Thus early developmental temperature tolerances in Acanthaster vary with recent parental temperature exposure as well as geographic source. However, our results do not distinguish the relative contributions made by population genetic differentiation and physiological acclimatization to the observed geographic variations.
Table I

Development of embryos from each of four groups at low experimental
temperatures

                      Zygote to Bipinn.    Zygote to Bipinn.      Cleavage
Group

DAVIES                       +                    +                 none
GOVE                         --                   --                none
31 [degrees]-ACCL            --                   --                none
25 [degrees]-ACCL            +                    *                 abnormal

Bipinn. = bipinnaria larva; + indicates normal development to bipinnaria
larvae; - indicates failure to develop to bipinnariae; * indicates
development of larvae with clumps of extra mesenchyme-like cells rarely
observed in embryos developing at 31 [degrees], 27 [degrees], or 24 [degrees]
C. Gamete shedding was induced by 1-methyl adenine injection. Zygotes were
transferred to rearing dishes at experimental temperatures within 5 min after
fertilization at room temperature (24 [degrees] C). Animals were collected
off Nhulunbuy on the Gove Peninsula and at Davies Reef on 18 and 19 December
1991, and maintained in running seawater at approximately 27 [degrees] until
experiments began early in January 1992. Acclimation of samples of Davies
Reef animals began on 3 January 1992, and continued at 31 [degrees] C for 18
days and at 25 [degrees] C for 21 days.


Because of its importance for dispersal, the temperature tolerance of newly hatched swimming embryos was examined. Early gastrulae from cultures of Gove embryos were transferred to 21 [degrees] and 18 [degrees] C (temperatures at which Gove embryos cannot cleave normally). Transferred embryos continued to swim, completed gastrulation, and produced bipinnariae at both temperatures. This unexpectedly broad temperature tolerance in gastrula-stage embryos prompted additional transfer experiments. Newly hatched Davies Reef gastrulae transferred from 27 [degrees] to 18.5 [degrees] C developed into bipinnariae that appeared normal. Even gastrulae transferred from 27 [degrees] to 15 [degrees] C and held there for 6 days continued to swim actively, slowly continued archenteron extension, and then quickly completed bipinnaria morphogenesis after transfer back to 27 [degrees] C. However, these larvae contained clumps of extra mesenchyme-like cells.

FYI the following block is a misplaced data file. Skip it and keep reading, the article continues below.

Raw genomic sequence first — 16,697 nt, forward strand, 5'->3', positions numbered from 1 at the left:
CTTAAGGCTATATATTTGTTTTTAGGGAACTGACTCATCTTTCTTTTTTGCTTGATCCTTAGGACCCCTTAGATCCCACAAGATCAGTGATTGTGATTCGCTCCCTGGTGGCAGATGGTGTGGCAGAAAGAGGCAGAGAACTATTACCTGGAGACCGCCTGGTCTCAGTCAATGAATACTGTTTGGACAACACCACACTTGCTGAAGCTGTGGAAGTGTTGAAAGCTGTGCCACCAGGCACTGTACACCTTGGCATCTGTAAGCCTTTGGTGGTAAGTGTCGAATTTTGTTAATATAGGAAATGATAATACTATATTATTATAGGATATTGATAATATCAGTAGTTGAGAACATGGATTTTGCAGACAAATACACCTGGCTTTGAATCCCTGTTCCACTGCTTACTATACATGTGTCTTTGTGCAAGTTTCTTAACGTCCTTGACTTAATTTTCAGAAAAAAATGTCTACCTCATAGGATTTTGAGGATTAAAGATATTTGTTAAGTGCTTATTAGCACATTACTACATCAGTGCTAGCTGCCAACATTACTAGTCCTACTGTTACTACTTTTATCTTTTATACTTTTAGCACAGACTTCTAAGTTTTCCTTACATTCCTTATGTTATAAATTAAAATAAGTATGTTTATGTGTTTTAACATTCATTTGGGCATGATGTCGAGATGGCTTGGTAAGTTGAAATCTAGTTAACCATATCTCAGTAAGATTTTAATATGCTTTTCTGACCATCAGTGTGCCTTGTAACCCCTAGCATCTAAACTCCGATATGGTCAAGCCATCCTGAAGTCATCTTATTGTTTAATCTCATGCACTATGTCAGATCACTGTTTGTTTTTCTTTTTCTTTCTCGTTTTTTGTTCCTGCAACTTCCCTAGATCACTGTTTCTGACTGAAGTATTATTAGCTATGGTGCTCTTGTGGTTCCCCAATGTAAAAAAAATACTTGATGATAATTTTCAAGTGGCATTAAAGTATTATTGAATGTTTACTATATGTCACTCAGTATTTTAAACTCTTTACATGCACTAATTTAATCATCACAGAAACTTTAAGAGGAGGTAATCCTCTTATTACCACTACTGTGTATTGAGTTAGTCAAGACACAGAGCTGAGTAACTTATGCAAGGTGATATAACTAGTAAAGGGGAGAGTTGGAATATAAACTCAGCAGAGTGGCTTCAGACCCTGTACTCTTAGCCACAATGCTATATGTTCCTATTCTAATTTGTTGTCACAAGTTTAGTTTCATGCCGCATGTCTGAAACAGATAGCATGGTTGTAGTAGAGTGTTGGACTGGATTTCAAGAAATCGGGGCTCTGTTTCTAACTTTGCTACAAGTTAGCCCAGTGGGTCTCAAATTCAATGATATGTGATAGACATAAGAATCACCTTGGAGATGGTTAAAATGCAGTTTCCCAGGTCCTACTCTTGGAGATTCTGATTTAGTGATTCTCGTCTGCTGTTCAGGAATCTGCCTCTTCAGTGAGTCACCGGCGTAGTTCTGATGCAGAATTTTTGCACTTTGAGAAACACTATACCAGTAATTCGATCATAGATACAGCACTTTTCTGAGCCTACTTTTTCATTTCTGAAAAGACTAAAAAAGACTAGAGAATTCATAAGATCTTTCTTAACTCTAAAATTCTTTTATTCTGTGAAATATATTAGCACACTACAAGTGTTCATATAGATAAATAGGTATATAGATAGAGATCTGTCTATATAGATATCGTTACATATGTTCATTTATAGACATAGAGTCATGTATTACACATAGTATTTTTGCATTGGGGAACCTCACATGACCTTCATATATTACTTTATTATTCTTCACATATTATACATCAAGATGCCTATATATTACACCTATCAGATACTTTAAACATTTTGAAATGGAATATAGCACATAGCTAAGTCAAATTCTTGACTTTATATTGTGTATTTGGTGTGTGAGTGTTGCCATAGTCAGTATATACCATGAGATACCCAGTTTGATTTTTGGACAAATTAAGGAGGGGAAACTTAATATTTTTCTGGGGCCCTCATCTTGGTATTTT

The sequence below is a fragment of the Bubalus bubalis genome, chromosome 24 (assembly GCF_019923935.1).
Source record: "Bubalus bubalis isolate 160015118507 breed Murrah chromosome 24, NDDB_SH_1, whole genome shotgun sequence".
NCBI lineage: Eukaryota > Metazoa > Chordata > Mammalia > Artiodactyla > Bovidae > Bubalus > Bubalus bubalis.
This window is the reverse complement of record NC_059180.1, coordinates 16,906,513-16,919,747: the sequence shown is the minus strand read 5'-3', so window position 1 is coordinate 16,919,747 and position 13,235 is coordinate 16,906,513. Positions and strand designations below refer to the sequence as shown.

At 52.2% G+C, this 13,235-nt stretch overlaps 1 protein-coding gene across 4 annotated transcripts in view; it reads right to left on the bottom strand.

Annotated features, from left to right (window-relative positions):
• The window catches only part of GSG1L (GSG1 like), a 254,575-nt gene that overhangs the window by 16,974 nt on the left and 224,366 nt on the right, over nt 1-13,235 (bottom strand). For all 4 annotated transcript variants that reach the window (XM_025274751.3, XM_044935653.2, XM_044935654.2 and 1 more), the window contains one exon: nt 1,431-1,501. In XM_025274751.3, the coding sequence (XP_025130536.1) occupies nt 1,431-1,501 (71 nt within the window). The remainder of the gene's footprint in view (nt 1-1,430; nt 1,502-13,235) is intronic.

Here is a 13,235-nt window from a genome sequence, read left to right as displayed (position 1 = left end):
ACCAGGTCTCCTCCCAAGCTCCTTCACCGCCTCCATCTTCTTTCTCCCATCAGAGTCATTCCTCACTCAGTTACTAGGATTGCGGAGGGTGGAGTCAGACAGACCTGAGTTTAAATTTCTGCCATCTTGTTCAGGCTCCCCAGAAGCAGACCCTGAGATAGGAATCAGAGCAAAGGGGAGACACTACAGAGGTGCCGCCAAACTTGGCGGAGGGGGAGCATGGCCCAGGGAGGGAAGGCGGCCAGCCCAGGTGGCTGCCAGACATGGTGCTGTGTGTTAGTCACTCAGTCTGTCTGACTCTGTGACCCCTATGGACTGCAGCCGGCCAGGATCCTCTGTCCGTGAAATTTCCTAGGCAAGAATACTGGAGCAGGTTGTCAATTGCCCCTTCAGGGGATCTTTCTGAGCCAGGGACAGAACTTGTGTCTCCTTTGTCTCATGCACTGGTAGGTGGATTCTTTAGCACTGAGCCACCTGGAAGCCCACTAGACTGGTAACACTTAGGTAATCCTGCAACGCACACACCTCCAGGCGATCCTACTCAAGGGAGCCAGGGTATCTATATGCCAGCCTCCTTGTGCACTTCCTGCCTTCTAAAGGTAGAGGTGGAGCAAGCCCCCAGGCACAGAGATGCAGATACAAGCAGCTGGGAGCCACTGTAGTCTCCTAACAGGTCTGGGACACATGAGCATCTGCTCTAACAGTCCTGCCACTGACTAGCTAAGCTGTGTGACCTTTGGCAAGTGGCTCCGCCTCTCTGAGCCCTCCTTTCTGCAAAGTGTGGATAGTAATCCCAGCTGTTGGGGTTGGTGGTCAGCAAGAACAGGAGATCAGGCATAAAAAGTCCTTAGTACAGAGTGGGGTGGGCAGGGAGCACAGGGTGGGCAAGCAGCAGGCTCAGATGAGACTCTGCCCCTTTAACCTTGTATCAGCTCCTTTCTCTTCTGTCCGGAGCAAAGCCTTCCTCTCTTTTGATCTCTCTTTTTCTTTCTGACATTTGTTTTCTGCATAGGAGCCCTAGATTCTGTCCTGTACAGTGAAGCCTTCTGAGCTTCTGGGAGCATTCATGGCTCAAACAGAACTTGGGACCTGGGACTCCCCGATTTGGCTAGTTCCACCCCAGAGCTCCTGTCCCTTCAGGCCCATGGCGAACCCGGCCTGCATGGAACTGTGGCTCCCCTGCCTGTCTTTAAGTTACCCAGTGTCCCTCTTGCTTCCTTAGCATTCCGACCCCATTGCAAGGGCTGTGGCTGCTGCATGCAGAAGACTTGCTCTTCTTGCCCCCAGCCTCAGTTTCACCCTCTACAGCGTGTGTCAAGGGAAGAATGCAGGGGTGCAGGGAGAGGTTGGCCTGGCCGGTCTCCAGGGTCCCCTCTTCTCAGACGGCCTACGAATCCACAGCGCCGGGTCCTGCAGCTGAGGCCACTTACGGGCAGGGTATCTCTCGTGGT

In summary, data presented here support a modified concept of temperature tolerance during early Acanthaster development, indicating that Acanthaster's distribution and abundance need not be as limited by developmental temperature as previously thought. Clearly, temperature relationships in later larval stages should be reexamined, especially for populations at the extremes of Acanthaster's distribution. Further, the temperature tolerance of Acanthaster gastrulae adds to a list of traits that make Acanthaster larvae particularly well adapted for long-distance dispersal. Even larvae swept into cooler water could very slowly continue normal development during transport. This, along with the ability to develop at the low phytoplankton concentrations common in tropical waters (28, 29) and the negatively geotropic swimming behavior characteristic of Acanthaster gastrula (3), would allow transport to distant reef sites with conditions appropriate for later larval development and settling--processes that may be less resistant to environmental variation (2). Early larval hardiness may facilitate both the routine dispersal of larvae and the propagation of Acanthaster outbreaks.
Table II

Results of gastrula transfer experiments with Gove embryos

                                                            Percent Bipinn.
Transfer group                           Days                 development

31 [degrees] to 31 [degrees] (Control)     2                        93
31 [degrees] to 21 [degrees]               5                        88
31 [degrees] to 18 [degrees]              17                        81

Only swimming, newly hatched, early gastrulae were transferred. The numbers of
days from transfer to final observation are given. Comparable results were
obtained following transfers of embryos that developed from fertilization to
hatching at 27 [degrees] C.


Acknowledgments

This work was funded by the Great Barrier Reef Marine Park Authority through the Crown-of-Thorns Starfish Research Committee. We thank C. Cartwright, K. Hall, and D. Whitehead for technical assistance, P. Moran and C. Mundy for discussion and advice, J. Quam for map preparation, and C. Christie for collecting Acanthaster at Nhulunbuy.

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Author:Johnson, Leland G.; Babcock, Russell C.
Publication:The Biological Bulletin
Date:Dec 1, 1994